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In re Application of the County Treasurer


July 26, 2004


[6] Appeal from the Circuit Court of Lake County. Nos.02-TD-82 & 99-TX-4. Honorable Terrence J. Brady, Judge, Presiding.

[7] The opinion of the court was delivered by: Presiding Justice O'malley

[8]  Respondent, Glen Investments, appeals the order of the circuit court of Lake County granting the petition pursuant to section 2--1401 of the Code of Civil Procedure (Code) (735 5/2--1401 (West 2002)) of petitioner, David F. Wright, and vacating its earlier issuance of a tax deed to respondent. We find that our jurisdiction over this appeal is lacking and consequently dismiss the appeal.

[9]  Petitioner has been the owner of the subject property for many years and at all times relevant to this matter has resided in the subject property as his primary residence. Three times before the instant case, petitioner's procrastination caused the property to be sold at a tax sale, and each time thereafter, he timely redeemed it. In December 1999, the County of Lake applied for a judgment that petitioner's property was liable to be sold for unpaid taxes for the 1998 tax year. On December 1, 1999, the trial court entered an order finding that there was a tax delinquency on petitioner's property and ordering a sale of that property for back taxes, to commence on December 6, 1999. On December 7, 1999, respondent paid the back taxes, costs, and penalties for the property for the 1998 tax year. Petitioner did not thereafter redeem the property.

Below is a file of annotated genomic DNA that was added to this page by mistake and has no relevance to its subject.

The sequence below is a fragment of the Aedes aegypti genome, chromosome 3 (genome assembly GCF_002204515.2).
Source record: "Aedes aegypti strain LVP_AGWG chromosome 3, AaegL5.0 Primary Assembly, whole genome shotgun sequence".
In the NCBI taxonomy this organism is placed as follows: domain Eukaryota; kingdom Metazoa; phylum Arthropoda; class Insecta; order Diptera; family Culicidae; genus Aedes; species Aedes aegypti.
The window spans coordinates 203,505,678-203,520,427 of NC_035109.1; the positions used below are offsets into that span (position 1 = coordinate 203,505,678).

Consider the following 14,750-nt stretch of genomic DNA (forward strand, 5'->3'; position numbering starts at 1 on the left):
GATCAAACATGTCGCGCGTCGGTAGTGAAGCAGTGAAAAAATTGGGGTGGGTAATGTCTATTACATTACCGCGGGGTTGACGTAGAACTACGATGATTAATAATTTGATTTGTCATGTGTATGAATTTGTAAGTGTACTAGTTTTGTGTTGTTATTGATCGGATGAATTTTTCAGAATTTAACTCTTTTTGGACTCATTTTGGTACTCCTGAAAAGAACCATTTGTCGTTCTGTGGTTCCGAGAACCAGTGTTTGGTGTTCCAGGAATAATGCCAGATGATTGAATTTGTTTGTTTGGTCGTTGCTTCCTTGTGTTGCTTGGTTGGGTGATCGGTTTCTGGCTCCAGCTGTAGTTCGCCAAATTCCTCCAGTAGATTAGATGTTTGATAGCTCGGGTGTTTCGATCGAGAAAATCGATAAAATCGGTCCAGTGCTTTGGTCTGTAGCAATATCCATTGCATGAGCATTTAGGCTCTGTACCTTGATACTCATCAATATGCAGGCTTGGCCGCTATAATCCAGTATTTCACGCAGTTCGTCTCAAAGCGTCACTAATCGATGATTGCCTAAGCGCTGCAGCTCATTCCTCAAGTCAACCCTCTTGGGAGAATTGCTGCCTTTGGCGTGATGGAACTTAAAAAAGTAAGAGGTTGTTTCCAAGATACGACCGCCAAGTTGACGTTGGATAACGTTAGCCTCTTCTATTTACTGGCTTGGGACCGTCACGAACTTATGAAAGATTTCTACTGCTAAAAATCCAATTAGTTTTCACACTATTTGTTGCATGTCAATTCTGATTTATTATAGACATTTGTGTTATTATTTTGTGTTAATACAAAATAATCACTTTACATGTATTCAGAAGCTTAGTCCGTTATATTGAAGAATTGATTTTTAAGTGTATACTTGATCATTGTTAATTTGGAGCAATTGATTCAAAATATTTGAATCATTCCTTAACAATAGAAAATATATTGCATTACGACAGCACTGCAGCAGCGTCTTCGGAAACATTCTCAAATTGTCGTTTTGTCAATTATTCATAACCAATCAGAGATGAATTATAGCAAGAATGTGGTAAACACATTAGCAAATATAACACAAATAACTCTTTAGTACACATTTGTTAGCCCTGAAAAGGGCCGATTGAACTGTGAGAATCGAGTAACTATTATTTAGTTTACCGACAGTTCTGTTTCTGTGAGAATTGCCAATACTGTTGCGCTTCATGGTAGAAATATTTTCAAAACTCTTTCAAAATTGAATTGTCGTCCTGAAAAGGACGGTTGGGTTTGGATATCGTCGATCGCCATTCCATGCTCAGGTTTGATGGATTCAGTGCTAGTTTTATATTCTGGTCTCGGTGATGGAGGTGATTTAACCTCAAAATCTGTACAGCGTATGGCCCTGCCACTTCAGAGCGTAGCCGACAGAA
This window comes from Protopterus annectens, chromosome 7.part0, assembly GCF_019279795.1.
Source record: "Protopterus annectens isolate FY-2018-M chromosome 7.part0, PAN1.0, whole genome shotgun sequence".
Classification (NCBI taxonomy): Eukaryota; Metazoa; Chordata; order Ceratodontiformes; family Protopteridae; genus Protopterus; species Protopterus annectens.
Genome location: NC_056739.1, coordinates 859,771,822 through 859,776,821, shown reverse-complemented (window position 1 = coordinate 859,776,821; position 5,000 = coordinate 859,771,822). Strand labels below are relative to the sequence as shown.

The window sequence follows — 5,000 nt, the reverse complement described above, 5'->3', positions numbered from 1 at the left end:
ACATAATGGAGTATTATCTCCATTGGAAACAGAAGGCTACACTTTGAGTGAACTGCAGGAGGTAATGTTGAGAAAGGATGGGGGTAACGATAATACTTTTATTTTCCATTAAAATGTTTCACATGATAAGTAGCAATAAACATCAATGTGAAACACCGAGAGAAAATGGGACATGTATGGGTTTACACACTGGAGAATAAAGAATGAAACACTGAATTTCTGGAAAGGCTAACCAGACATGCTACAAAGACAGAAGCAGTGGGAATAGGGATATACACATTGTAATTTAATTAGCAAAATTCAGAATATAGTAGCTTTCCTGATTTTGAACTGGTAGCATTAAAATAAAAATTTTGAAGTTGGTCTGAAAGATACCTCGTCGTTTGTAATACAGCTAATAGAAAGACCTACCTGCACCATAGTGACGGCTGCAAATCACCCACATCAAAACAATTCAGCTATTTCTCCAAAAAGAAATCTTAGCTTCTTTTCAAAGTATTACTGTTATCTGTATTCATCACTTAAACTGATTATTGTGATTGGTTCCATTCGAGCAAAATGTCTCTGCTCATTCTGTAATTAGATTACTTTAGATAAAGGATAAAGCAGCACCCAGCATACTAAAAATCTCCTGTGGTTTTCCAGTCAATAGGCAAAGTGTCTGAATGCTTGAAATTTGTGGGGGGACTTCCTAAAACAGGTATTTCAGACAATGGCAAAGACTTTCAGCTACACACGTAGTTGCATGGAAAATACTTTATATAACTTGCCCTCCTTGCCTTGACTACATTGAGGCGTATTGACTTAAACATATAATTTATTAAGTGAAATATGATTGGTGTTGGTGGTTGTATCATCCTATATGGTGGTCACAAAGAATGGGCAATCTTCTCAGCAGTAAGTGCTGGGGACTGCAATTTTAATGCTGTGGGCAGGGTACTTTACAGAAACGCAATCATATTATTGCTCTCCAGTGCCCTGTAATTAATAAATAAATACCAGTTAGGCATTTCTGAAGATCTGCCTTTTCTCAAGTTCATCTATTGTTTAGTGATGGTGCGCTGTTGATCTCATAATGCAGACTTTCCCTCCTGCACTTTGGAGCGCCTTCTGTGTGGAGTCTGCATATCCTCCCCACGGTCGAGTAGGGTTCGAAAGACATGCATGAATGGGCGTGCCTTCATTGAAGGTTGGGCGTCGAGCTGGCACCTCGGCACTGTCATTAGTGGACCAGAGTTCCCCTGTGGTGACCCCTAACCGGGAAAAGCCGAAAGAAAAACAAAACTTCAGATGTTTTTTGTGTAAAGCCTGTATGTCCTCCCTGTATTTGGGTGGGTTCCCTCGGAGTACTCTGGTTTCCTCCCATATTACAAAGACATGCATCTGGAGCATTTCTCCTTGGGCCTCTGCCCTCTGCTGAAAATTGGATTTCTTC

[10]   On May 9, 2002, respondent filed a petition for tax deed, and a take notice was issued advising that petitioner's right of redemption would expire on September 30, 2002. The Lake County sheriff was unable to personally serve petitioner with the take notice, and the sheriff's attempt to serve petitioner via certified mail was refused. Petitioner did not redeem the subject property before the September 30, 2002, expiration of the redemption period.

[11]   On October 10, 2002, respondent presented its application for tax deed. Petitioner was not in attendance at that hearing. The trial court examined the application for tax deed and, relying on respondent's representations, found that respondent had met the necessary requirements. Thus, the court entered an order issuing a tax deed. The eviction of petitioner was thereafter scheduled to occur on November 18, 2002. Upon learning of the eviction notice, petitioner retained counsel to challenge the eviction.